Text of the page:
• Where now for podcasting?

    Piaras Kelly raises an interesting question about the future of Podcasting in his latest blog, that which was so hyped in the year almost gone.
    Like most new creations that receive massive hype, Podcasting, while constantly growing, has failed to prove itself as a challenger to the throne that Radio has held for so long but was it ever really a threat?
    Going back to the point I raised in a previous post about social media and citizen journalism, podcasting is more likely to become a tool of traditional media rather than an enemy. In fact it already is, at this minute 7 out of the 25 top podcasts for today on the iTunes chart are regular radio shows, and that chart includes video podcasts in it too.
    What Podcasting offers, like blogging, is a way for anyone to get their views heard or get their hobbies discussed online. This isn’t re-inventing the wheel it’s just making it easier for the public to use it. For one thing, podcasting didn’t make home recording equipment cheaper, the general music market and technological advancements did.
    2006 will be an important year for Podcasting, though. This coming year is likely to decide the fate of this new tool, will it be a flash in the pan or will it fade away once the buzz has passed. There is an awful lot that Podcasting has to offer that hasn’t been exploited yet, as Piaras himself points out. The fact that big radio companies had adopted the idea was a great boost to the movement at first, but now it threatens to stagnate the whole podcasting industry by making it no more than a TiVo system for radio. What podcasting needs is innovation. Ricky Gervais’ podcast has helped bring attention to the new way of thinking and is a baby step towards positive growth. Gervais’ podcast is something that you cannot get anywhere else, but that the general public actually wants to hear. It has proven that non-techwise people are happy to try podcasting when there is something new to experience. Why don’t, for example, existing radio shows feature podcasts of extended interviews, or entirely new content that couldn’t be aired due to time restraints or watershed issues? Imagine listening to your favorite current affairs show and knowing that an interview was cut short because it had to fit into a designated time slot; wouldn’t you be delighted to be able to listen to the whole thing? Howard Stern has recently agreed to a multimillion dollar deal from Sirius satellite radio so he can air his shows without FCC interference, but what about those shock-jocks that can’t command such a contract? Couldn’t they air an unfiltered version of their show online?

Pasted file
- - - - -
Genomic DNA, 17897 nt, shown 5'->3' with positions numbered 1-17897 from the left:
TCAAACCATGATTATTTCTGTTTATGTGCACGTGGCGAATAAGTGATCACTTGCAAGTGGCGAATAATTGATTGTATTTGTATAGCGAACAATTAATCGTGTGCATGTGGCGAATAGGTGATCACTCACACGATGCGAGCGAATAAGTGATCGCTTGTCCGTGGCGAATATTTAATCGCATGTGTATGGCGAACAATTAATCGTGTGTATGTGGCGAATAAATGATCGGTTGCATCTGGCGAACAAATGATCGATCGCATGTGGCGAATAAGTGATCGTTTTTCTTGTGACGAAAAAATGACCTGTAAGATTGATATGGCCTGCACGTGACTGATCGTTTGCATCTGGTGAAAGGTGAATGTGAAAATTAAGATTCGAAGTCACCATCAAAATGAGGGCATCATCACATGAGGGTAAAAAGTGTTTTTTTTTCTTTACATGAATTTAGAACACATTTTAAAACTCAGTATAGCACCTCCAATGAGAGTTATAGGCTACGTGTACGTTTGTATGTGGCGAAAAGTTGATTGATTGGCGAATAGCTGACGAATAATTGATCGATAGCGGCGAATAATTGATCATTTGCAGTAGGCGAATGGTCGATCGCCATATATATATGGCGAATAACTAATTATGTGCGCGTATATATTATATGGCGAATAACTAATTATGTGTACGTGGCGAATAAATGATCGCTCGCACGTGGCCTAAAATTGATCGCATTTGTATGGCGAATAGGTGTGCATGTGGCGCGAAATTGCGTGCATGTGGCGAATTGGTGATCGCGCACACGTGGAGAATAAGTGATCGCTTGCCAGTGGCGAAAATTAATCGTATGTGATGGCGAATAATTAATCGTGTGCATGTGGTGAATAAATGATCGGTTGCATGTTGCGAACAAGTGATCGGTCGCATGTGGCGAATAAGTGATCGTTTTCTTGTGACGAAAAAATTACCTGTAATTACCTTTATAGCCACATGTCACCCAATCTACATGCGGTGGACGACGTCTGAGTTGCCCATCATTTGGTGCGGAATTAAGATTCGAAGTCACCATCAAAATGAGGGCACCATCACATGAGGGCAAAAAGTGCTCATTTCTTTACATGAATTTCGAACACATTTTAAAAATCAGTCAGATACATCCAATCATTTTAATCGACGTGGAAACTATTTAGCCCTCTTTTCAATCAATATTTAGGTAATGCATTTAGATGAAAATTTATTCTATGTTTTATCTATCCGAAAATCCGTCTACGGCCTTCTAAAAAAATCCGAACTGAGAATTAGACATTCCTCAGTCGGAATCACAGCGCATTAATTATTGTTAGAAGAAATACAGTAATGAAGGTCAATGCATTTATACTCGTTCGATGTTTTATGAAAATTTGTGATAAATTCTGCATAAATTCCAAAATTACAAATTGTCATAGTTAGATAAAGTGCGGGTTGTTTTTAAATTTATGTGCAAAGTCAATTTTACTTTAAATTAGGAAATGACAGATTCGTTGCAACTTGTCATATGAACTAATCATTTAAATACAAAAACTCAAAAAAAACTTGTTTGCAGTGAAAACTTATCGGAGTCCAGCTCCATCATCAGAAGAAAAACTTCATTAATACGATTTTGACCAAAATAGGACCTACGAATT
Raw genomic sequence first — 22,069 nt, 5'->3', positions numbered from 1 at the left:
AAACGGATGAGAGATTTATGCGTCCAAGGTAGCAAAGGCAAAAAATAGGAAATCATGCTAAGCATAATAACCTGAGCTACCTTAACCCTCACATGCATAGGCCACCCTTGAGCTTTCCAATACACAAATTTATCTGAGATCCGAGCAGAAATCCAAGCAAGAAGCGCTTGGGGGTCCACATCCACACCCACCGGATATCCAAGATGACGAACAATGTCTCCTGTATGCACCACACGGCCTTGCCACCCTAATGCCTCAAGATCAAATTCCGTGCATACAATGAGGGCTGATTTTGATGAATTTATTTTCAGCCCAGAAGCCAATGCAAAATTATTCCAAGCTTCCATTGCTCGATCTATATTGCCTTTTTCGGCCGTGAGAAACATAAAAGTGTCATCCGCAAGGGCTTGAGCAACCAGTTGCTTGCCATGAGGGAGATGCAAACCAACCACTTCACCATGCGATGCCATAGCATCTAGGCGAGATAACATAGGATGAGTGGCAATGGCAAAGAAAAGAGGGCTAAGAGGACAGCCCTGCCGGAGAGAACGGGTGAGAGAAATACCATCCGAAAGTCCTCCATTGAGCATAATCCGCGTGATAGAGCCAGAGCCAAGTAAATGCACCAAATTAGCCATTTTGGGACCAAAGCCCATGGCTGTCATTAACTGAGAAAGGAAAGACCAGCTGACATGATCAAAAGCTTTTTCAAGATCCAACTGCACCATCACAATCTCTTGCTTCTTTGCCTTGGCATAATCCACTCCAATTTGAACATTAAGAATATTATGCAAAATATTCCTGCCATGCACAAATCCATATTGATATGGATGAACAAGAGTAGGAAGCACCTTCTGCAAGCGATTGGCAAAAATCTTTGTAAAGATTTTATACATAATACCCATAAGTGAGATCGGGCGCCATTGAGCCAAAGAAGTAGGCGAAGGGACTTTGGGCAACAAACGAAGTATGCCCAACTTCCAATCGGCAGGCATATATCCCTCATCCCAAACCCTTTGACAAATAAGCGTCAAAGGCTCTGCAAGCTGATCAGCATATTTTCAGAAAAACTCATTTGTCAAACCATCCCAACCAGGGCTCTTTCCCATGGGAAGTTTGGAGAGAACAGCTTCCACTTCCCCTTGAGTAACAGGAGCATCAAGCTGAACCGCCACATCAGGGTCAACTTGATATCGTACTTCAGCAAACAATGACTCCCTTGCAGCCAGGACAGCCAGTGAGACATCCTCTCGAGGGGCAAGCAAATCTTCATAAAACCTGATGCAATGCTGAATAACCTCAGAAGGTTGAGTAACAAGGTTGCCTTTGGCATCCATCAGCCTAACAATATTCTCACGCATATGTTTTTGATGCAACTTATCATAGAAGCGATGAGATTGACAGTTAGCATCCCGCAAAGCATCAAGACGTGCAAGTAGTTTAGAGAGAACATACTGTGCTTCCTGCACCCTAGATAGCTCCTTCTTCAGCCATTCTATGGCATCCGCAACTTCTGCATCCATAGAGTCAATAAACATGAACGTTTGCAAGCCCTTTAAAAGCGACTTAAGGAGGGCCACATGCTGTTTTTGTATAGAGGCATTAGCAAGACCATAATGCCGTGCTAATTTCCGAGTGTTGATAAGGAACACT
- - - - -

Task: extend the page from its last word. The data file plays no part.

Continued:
There will never not be niché podcasting, the low cost means that shows can command tiny audiences and there will always be people who are happy to work on such shows for free because of their passion. It is vital, however, that the big players use Podcasting to its full advantage to ensure the evolution of the movement and to ensure that they are drawing in all aspects of the market. If the general public become more acquainted to the term Podcast it will be easier for the amateurs to get access to people and places that would have ignored them before. The longer radio stations feature podcasts as a throw-away side bar feature of their operation the harder it will be for the hobbyist ‘casters to gain credibility for their art.